Noted historian Ramachandra Guha on Sunday (January 12) voiced his dissent on the Citizenship (Amendment) Act (CAA), weeks after he was detained during anti-CAA protest in Bengaluru. In an article on Hindustan Times, Guha termed the Act as “manifestly immoral” and accused it of singling out one particular religion for “particularly spiteful treatment”.
The CAA, he wrote, is “plainly illogical” and raised concerns why Sri Lankan Tamils, most of whom are Hindus, are not being left out of the new law’s purview. He further questions the timing of the amended legislation, pointing out that it comes close to the heels of bifurcation of the erstwhile Jammu and Kashmir state and the Supreme Court’s Ayodhya verdict.
“The downgrading of Jammu and Kashmir and the building of a temple in Ayodhya were issues of enormous symbolic importance to the BJP. One could understand why a second successive majority in the Lok Sabha emboldened the Modi government to act quickly in these matters,” wrote Guha in the article.
On the timing of the law, he further pointed out to the current economic situation of the country, which he said was in a “mess”. “Why then was it (CAA) given such a high priority?” he asked. And he also furnished two possible reasons behind the quick passage of the Bill in the Parliament — bigotry and hubris.
“The first is bigotry, the ideological compulsion to rub it in even further to the Muslim citizens of the Republic that they live here on the grace or mercy of the Hindu majority. The second is hubris; the sense (or delusion) that since the Muslims of India did not offer any dissent at the abrogation of Article 370 or at the court verdict concerning Ayodhya, this time, too, they would meekly accept this wanton humiliation heaped on them by their own government,” the article read.
Terming the new law as a “dangerous piece of legislation”, he recalled when the Union government and the home minister had “repeatedly made it clear” that the CAA and the National Register of Citizens (NRC) would be implemented in conjunction. This, he wrote, triggered a fear among the Muslims that this “twin pincer operation” would leave them in a vulnerable position.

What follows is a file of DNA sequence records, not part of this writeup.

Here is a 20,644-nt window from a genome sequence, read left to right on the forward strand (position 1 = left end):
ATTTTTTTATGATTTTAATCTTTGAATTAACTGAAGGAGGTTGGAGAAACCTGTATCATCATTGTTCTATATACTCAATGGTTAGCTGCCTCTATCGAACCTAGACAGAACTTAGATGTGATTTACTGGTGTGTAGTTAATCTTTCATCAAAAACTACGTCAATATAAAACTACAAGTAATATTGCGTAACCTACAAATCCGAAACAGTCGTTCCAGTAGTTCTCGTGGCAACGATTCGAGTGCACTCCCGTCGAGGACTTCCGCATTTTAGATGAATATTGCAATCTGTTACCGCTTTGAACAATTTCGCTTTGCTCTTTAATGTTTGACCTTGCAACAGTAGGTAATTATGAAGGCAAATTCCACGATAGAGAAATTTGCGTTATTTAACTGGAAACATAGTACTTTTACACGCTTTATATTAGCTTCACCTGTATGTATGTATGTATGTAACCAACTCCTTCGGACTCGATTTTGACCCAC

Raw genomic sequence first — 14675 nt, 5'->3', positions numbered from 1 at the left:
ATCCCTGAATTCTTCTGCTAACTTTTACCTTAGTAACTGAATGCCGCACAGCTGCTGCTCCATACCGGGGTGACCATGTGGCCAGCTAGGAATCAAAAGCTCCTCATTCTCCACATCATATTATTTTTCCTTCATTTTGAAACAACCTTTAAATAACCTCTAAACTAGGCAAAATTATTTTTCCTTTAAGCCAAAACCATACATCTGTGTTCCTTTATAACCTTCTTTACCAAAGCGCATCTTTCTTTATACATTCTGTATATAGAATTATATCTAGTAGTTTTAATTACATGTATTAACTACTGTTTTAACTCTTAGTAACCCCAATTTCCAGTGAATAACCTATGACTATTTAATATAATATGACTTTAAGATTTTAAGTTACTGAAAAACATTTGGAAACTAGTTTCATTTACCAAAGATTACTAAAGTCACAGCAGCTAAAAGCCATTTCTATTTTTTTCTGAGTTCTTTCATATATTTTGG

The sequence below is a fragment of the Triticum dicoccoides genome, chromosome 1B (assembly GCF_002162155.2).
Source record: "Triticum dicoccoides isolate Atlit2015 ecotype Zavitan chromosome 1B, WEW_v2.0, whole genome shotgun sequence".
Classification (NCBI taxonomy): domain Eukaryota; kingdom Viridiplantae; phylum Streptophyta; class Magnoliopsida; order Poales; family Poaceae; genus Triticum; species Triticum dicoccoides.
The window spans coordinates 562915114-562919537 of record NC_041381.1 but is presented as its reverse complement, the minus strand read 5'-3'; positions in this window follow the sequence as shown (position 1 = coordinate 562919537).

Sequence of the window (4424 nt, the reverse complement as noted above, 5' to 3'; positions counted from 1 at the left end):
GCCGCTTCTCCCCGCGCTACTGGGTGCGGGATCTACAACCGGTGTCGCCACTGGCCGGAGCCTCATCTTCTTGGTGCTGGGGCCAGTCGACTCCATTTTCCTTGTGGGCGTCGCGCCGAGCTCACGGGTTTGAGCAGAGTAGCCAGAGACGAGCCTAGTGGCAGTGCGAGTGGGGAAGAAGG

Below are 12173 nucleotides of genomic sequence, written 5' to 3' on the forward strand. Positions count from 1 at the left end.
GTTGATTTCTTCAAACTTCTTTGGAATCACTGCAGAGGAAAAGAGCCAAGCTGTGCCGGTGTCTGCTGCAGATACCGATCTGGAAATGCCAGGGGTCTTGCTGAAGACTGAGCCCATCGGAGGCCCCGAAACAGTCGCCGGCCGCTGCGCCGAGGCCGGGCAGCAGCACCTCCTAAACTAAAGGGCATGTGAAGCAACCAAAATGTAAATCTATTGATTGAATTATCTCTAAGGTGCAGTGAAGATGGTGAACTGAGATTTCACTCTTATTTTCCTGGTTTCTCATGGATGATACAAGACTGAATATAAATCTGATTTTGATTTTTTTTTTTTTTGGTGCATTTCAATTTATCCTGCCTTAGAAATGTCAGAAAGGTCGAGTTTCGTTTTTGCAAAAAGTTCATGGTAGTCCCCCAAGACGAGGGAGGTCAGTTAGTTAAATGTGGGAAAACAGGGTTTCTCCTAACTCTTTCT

Guha also underlined the international coverage that the anti-CAA and anti-NRC protests have garnered, which he said has been “uniformly negative”. “The Act has been seen everywhere for what it is — a discriminatory piece of legislation. For many decades, India was praised as a pluralist beacon in a sea of majoritarian States in South Asia. No longer,” he wrote.
Further, he wrote, the country is now being seen as one driven by the interests of a religious majority. “That the government has responded to the protests so harshly, has only further corroded the country’s international reputation. Even friendly countries like Israel issued an advisory to their citizens not to travel to India,” he wrote.
Calling CAA illogical, immoral and ill-timed, he wrote the law has taken a toll on India’s image in the world, and “perhaps to the prime minister’s image and legacy, too”.